At the end of the 1955 season Bob decided to leave Collingwood to captain and coach Wangaratta Rovers in the Ovens and Murray Football League. Sadly back then country clubs could offer players greater incentives than Collingwood were willing to. Bob was offered £35 a week and accommodation by Wangaratta Rovers and they would also assist him in establishing a sports store. He led the Wangaratta Rovers to premierships in 1958 and 1960. Rose was the League’s leading goalkicker in 1960. Rose was also the Morris Medal winner in 1958 and 1960 for best player in the Ovens and Murray Football League.

In 1964 Bob returned to Collingwood after the ousting of Phonse Kyne as coach. He is often remembered as perhaps the unluckiest coach in VFL/AFL history, taking Collingwood to within 10 points of victory in each of the Grand Finals of 1964, 1966 and 1970. In 1972 he took over as coach of Footscray,while in 1985 he briefly returned to coach the Magpies before handing the reigns over to Leigh Matthews.

At the end of  a torrid 1975 season Bob stood down as coach of Footscray to look after his son Robert, who had become a paraplegic after a car accident earlier that year. Bob also had to contend with one of his Footscray players, Neil Sachse, becoming a quadriplegic after damaging his spinal cord in a sickening on field collision with Fitzroy’s Kevin O’Keefe.

In 2003 Bob passed away from cancer and several people from within the football community paid tribute to him. Ron Barassi, who coached against Bob in the infamous 1970 grand final, was devastated when told that he man he idolised as child had died. “Footy just lost one of its greatest people. He was a dashing player, the most unlucky coach and a superb human being,” he said. “I’ve never spoken to him about it,” Barassi said… “He was very gracious. He was a very good loser and honourable. ” The AFL’s chairman Ron Evans simply said  “Bob Rose was Collingwood, and Collingwood was Bob Rose.”

As a player and a coach Bob Rose set the example for how Collingwood would like its footballers to play on the field, and conduct themselves off it. No one has been more loved and respected at Victoria Park – not only for the way he played and what he achieved, but for the man he was and the way he carried himself.  Bob Rose epitomised all that is good about Collingwood, and about football. The legacy he has left will be a lasting one.

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Acknowledgements

Lou Richards

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Lou's caricature by Jim Edema appeared in the Sun before the semi-final clash with Geelong

Debut – 1941
Retired – 1955
Games – 250
Goals – 423
Captain – 1952-1955
Collingwood’s Leading Goalkicker – 1944, 1948, 1950
R.T. Rush Trophy – 1947, 1950 (Runner Up Best & Fairest)
J.J. Joyce Trophy – 1951 (3rd Best & Fairest)
Member of Collingwood’s Hall of Fame (Inducted 2004)

Out of all the champions who have donned the famous black & white jumper Lewis Thomas Charles Richards is perhaps the most famous of all. Unfortunately it is for his deeds off the ground, as football’s first multi-media star that Lou is remembered rather than his great contributions to the Magpies as a player and premiership captain. While Lou never won a Copeland Trophy he was placed three times, coming runner-up in 1947 and 1950 and third in 1951. He also led Collingwood’s goalkicking on three occasions in 1944, 48 and 50. In 1947 he was named the Herald’s Player of the Year. In that year he also polled the most Brownlow Medal votes of all the Magpies (10) to finish 14th. Phonse Kyne who won that year’s Copeland Trophy finished a further three votes behind Lou, as did teammates Ray Horwood and Ray Stokes. With the exception of the 1953 premiership year in which he did not poll a single vote, Lou was usually one of Collingwood’s best polling players on Brownlow night.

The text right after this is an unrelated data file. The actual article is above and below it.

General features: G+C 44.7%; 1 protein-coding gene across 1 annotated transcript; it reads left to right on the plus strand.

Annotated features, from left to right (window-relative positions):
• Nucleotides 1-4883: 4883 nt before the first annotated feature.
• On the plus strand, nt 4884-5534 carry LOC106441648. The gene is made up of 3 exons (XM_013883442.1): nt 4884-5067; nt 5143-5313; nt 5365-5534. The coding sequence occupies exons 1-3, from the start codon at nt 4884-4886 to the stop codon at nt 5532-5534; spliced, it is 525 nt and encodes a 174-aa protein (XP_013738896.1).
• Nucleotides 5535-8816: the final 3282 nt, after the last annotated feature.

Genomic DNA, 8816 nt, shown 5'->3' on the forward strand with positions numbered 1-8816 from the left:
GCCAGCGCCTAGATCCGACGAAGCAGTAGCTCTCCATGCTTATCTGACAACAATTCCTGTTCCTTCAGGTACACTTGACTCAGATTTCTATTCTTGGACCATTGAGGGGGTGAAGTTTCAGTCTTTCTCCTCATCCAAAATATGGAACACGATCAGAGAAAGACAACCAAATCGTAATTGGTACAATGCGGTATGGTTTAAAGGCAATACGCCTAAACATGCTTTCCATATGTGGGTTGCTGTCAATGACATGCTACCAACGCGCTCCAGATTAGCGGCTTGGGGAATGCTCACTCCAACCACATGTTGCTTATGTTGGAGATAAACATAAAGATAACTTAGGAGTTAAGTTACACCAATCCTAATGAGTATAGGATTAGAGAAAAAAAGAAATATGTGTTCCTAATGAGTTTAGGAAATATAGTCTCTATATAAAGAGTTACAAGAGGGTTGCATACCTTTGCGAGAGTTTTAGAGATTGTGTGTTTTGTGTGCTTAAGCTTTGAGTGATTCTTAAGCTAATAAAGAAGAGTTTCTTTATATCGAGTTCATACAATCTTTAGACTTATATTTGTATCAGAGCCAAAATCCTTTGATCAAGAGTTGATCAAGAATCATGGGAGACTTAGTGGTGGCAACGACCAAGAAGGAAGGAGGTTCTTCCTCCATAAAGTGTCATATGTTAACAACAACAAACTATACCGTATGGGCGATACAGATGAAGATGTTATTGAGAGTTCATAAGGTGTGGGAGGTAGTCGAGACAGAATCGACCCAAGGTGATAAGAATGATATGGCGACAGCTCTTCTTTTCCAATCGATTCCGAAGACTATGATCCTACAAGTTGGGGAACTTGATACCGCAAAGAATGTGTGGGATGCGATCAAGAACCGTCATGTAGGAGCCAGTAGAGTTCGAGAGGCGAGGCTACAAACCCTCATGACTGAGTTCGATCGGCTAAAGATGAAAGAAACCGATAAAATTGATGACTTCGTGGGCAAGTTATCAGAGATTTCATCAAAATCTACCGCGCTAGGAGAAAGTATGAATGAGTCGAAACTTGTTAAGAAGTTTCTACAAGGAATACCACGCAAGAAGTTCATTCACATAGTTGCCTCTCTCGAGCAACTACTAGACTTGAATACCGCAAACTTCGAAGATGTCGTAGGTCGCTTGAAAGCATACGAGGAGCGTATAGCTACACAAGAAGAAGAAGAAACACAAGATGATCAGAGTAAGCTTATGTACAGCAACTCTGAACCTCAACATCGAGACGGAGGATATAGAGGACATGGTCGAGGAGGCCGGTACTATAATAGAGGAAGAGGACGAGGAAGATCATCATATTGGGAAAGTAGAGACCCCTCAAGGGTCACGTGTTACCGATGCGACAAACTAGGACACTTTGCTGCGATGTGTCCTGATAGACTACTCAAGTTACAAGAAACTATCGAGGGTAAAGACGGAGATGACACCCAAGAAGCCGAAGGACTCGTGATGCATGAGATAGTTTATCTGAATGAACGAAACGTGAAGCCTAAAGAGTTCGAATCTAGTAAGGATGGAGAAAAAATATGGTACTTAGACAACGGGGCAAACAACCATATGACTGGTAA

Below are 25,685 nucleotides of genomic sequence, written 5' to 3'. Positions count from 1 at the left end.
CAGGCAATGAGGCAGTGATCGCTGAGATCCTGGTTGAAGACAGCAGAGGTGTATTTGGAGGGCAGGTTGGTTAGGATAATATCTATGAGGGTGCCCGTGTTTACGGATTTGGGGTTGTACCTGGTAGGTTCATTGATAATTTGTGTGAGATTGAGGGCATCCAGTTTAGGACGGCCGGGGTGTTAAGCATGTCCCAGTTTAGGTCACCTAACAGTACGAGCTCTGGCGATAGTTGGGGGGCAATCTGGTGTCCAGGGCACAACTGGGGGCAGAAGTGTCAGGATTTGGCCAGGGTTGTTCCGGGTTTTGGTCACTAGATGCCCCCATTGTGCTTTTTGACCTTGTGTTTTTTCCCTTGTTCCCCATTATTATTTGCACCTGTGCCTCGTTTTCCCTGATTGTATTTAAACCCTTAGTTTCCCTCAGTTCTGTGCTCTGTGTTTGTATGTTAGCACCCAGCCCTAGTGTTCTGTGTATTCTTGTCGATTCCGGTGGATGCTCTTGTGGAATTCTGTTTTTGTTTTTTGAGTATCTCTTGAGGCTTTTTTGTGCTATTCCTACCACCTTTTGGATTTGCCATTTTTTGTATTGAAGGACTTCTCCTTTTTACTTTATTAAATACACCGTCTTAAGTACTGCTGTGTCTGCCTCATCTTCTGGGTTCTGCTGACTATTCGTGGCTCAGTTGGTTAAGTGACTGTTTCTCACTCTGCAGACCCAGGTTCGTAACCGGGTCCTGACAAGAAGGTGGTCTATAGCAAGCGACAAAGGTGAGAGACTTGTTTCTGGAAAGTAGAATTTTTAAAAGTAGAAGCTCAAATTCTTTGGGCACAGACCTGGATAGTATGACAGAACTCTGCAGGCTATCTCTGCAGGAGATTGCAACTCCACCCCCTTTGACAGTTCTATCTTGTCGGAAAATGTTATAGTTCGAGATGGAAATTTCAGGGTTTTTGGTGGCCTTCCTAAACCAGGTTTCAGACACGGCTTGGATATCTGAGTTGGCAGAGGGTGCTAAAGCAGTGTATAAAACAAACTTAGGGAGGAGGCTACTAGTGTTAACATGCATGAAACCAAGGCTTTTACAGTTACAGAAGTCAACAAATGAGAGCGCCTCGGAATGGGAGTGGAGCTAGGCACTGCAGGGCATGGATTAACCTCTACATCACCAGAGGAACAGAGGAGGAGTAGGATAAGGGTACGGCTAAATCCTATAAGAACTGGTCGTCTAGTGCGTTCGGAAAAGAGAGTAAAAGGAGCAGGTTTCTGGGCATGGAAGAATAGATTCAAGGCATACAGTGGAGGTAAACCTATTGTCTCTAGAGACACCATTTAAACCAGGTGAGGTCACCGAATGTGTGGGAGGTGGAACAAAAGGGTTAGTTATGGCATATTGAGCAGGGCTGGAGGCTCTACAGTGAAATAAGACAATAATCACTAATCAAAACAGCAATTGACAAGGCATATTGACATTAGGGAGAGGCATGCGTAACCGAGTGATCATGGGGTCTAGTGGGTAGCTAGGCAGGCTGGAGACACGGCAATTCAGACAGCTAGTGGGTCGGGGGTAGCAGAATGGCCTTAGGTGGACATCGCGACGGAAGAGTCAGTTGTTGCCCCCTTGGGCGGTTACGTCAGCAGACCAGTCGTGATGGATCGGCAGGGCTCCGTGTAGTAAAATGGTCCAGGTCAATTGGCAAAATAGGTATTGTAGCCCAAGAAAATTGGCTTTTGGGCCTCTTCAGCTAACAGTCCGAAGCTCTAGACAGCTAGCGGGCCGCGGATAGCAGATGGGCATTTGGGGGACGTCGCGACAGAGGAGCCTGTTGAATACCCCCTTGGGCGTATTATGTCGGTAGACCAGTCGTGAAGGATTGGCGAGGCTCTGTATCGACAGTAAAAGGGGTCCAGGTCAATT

Lou as pictured in The Argus, September 1951

While Lou was an immensely courageous rover with a ton of cheek, who was rugged, tough and determined. He also was ferociously competitive and had a fierce will to win. In 1951 on Phonse Kynes’s retirement as a player he forced his brother Ron to nominate him for the captaincy of the Magpies, but was overwhelmingly rejected in favour of Gordon Hocking. Neil Mann was appointed vice-captain to Hocking, something which really annoyed Lou as he did not have the experience of Richards. However rather than dwell on this misfortune he decided to reflect on what he perceived as his biggest flaw, his open criticism of his teammates, both on and off the field. Lou decided to change his style and became encouraging rather than critical and by 1952 he was appointed captain after filling in for Hocking and Mann on occasion in 1951. Des Healey claimed Lou was the best captain he had played under saying that “He was a magnificent team man and a real great Collingwood player – he culd almost win matches for Collingwood on his own by getting the other players in. Thorold Merrett claimed, “He was always firing you up, telling you to get up if you were hurt and urging you from start to finish.” whilst his deputy Neil Mann said “Louie was a terrific captain, always giving you lots of encouragement.” Bob Rose rated Lou as the best rover of his era, alongside Essendon’s Bill Hutchison and Fitzroy’s Alan Ruthven. Lou’s greatest triumph was leading the team to premiership glory in 1953.